The herbarium of Rosalía de Castro: nature as a political and literary act


If there is something that the great firms of Romanticism liked, it was nature. Breathtaking landscapes, rough seas and plants, lots of plants. And Rosalía de Castro, one of the great authors of not one, but two literatures, as a good romantic, was also very interested in plants, which are very present in her work.

«Romanticism was the moment of greatest change in perception of our relationship with nature», points out María López Sández, professor at the University of Santiago de Compostela. Separating Rosalía de Castro from her moment and her work from those influences is impossible. Rosalía was a romantic who paid great attention to nature and let it permeate all of her work.

Rosalía de Castro’s plants are the protagonists of an exhibition at the Royal Botanical Garden-CSIC in Madrid, Herbarium Rosalia de Castro. Nasin when the prantas are born. The exhibition, which can be visited until March 25, wants to “pay tribute to the literary creator who taught us to look at the landscape in another way” and unites her work with the plants that appear in it. López Sández is one of her curators and also one of the people who launched into a vegetable-based reading, so to speak, of the writer’s work.

Rosalía de Castro did not leave us a perfectly indexed herbarium. In 2019, López Sández and fellow USC professor María Isabel Fraga Vila began the process of creating it. First, there was “a complete reading” of Rosalian’s work, from poems to collaborations in the press or letters, to create a database of all the mentions of plants that the writer had made.

Afterwards, the final herbarium was created. López Sández and Fraga Vila set out to collect the real plants —and yes, strolling through the scenarios that Rosalía de Castro herself mentions or in which she is inspired, such as the Adina cemetery, in Iría Flavia, where they went to see what was growing on its walls— to convert the list in a herbarium as such.

Was it difficult for the researchers to identify the names of the 19th century in the Galicia of the 21st century or did they have to face the disappearance of plants? The problem, points out María López Sández, it was “not so much plants that no longer exist as the invasion of plants that did not exist at the time”. The herbarium has two sections dedicated to wild herbs from the countryside or those that grow in cemeteries, but since Rosalía de Castro observed them in the mid-19th century until researchers collected them at the beginning of the 21st century, they have crept into those environments new species.


One could almost fall into the temptation of seeing the presence of the natural in Rosalía de Castro’s work —and the collection of plants and their mentions— as something simply cute, as a curious element. However, all this presence of plants is much more than a curiosity.

For a start, Rosalía de Castro’s plants can be seen as a political act. “Of course,” says María López Sández when she is asked if that is the case. Rosalía de Castro includes “those sublime landscapes” that Romanticism loves in her work, but she does it, the researcher recalls, with a vindictive nuance about Galicia. Her descriptions and her poems build a positive image of the landscape that will later find an echo that goes beyond her work. That they appear according to which plants, such as wild herbs, is not a trivial choice.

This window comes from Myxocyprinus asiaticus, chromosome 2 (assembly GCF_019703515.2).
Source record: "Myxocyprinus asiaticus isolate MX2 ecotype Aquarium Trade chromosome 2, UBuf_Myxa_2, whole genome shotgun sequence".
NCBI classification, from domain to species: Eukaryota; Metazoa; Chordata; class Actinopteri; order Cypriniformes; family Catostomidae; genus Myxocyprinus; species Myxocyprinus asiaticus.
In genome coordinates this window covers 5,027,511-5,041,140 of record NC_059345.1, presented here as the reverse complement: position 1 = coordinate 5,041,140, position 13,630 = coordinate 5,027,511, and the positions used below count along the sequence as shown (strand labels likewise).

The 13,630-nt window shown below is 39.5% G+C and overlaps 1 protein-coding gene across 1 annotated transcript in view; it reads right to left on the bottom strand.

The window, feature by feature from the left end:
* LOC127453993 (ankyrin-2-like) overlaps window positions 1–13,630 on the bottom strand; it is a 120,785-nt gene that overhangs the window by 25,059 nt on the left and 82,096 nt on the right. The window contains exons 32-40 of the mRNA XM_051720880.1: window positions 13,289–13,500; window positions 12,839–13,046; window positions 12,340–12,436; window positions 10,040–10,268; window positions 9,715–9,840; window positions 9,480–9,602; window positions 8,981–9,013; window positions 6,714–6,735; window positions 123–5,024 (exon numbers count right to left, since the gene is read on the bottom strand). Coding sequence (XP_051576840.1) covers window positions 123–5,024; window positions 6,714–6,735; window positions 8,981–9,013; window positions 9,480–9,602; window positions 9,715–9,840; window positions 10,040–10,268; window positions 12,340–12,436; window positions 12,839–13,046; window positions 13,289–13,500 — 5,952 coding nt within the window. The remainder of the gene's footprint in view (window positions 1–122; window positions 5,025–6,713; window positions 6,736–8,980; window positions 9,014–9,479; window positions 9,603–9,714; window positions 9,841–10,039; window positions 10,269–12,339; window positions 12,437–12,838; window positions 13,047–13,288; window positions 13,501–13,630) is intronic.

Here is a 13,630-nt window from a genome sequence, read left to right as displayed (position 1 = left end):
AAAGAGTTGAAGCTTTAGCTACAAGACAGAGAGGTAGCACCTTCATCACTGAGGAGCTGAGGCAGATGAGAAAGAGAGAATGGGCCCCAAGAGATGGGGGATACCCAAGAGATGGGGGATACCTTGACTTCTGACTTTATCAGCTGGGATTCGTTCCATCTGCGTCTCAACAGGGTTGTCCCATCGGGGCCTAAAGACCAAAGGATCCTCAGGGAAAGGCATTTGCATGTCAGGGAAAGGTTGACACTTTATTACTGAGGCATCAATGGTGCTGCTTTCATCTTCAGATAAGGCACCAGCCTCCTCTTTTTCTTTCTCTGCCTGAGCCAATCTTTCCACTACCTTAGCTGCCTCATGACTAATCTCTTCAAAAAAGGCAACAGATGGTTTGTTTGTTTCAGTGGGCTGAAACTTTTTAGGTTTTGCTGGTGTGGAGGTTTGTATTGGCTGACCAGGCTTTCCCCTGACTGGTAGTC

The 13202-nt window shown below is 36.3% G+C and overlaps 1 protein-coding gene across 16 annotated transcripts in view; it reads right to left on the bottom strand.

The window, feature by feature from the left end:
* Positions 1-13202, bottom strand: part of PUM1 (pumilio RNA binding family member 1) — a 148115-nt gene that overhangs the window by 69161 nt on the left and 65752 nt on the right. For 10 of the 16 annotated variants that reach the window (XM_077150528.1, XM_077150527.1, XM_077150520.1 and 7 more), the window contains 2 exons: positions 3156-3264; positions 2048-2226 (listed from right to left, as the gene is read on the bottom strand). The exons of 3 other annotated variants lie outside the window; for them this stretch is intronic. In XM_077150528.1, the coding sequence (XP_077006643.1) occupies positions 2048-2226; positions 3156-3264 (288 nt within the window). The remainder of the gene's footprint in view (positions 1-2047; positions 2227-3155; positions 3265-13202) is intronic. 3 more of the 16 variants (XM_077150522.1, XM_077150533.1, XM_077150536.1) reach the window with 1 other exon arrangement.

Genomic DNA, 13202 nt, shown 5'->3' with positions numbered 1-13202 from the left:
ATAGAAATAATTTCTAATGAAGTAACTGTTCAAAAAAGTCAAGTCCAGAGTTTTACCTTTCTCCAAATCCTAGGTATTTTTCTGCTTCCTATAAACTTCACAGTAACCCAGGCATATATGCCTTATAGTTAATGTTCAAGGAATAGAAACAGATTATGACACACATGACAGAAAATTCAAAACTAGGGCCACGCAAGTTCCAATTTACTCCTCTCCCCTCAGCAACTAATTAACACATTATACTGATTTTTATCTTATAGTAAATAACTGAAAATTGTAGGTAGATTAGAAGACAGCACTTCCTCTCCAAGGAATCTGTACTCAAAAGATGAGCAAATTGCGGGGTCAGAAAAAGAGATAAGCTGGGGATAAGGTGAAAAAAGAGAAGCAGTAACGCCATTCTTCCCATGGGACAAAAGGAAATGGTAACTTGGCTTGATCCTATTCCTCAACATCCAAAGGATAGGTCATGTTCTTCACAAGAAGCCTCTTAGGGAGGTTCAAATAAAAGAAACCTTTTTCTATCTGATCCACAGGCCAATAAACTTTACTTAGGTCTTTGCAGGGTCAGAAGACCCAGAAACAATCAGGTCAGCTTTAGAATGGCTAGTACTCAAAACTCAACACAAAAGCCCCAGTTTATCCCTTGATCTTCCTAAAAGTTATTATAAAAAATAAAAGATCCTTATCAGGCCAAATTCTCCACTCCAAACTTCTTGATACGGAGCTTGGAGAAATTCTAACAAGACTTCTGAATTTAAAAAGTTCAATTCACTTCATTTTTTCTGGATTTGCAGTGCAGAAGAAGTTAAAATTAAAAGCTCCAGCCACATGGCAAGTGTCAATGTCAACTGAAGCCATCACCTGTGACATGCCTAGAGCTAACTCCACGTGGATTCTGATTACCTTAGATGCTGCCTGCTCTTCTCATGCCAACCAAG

And, to continue, plants are also an element of literary weight. It is not just that they are mentioned in poems or prose works, but that they are also a source of inspiration and have a deep connection with the author and her poetic voice. As the researcher indicates, in some poems it can be read directly how the poetic voice indicates that it writes because the plants themselves asked it to. “His voice comes from plants and inspiration is nature”he points out.

Viewing Rosalía’s herbarium —which the exhibition’s curators, López Sández herself and Fernando Cabo Aseguinolaza and Maria do Cebreiro Rábade Villar have connected with fragments of Rosalía’s work— therefore allows us to better understand the literary work, and almost I could also say that its historical moment and its subsequent influence.


In the final herbarium, not only have they taken into account which plants appear in Rosalía de Castro’s work, but also how often they do so and how important they are. Thus, for example, we know that, although the flowers that Rosalía de Castro liked were her thoughts, the most present in his work are roses. María López Sández explains that they triple the other presences in the herbarium. “But it’s not surprising,” she says, because the rose has a great literary tradition in the West and, furthermore, the writer herself “plays with the paranomax” between the name of the flower and her own.

After the roses, the most present are the trees. The oaks are second in the ranking of the frequency. Even in On the banks of the Sar, Rosalía de Castro attacks her fellingsomething that in current Galicia —in which environmental complaints go against the popularity of eucalyptus, an invasive species, compared to native species, such as oaks— resonates in a special way.

Likewise, there are certain absences in the work. Some are curious, like the thoughts that he liked so much appear so rarely; and other keys to understanding Galician plant history. “It does not mention the camellias,” says López Sández, naming a plant that is ubiquitous today in the usual Galician gardens, so much so that there are even tourist routes that follow them, “because there were none in the 19th century.” The camellias arrived after the work of Rosalía de Castro.